Hard-coded password exposes up to 46,000 video surveillance DVRs to hacking
Up to 46,000 Internet-accessible digital video recorders (DVRs) that are used to monitor and record video streams from surveillance cameras in homes and businesses can easily be taken over by hackers.
According to security researchers from vulnerability intelligence firm Risk Based Security (RBS), all the devices share the same basic vulnerability: They accept a hard-coded, unchangeable password for the highest-privileged user in their software — the root account.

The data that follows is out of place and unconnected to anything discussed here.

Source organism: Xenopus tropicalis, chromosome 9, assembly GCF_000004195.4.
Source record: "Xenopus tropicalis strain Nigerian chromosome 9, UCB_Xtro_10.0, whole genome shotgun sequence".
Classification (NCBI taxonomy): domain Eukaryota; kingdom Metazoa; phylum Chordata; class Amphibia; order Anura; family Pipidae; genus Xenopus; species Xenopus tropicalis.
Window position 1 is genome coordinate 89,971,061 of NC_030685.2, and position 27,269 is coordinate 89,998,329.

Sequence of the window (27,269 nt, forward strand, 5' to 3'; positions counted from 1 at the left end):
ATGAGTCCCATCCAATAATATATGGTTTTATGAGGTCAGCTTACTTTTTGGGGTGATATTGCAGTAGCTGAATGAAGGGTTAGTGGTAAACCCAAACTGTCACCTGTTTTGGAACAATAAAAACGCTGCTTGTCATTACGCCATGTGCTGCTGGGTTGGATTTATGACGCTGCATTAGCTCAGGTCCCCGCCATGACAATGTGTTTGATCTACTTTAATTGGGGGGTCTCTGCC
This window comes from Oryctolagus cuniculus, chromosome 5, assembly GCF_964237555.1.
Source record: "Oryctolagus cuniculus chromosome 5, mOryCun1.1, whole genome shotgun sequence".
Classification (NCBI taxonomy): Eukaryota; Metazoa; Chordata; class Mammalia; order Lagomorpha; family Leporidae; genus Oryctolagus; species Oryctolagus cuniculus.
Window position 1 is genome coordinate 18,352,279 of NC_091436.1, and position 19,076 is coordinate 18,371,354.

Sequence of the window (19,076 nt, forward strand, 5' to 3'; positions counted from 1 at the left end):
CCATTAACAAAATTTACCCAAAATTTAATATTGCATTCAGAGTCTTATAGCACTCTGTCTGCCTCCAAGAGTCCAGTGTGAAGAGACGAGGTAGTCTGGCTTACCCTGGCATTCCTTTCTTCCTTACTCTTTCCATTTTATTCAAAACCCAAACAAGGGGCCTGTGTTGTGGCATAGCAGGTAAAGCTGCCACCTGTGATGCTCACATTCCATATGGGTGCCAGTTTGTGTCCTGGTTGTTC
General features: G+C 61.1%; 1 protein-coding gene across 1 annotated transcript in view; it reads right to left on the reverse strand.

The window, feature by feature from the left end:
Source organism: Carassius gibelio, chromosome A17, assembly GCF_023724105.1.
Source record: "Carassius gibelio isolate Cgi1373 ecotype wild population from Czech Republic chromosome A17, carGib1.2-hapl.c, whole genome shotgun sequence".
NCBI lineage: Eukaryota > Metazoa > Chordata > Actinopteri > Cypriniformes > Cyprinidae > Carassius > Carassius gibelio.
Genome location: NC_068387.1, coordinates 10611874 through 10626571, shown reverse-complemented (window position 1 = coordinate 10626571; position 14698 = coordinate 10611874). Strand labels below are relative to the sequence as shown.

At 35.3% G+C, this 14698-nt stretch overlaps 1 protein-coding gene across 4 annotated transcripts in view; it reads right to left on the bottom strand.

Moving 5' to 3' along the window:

Using hard-coded passwords and hidden support accounts was a common practice a decade ago, when security did not play a large role in product design and development. That mentality has changed in recent years and many vendors, including large networking and security appliance makers, are frequently issuing firmware updates to fix such basic flaws when they are discovered by internal and external security audits.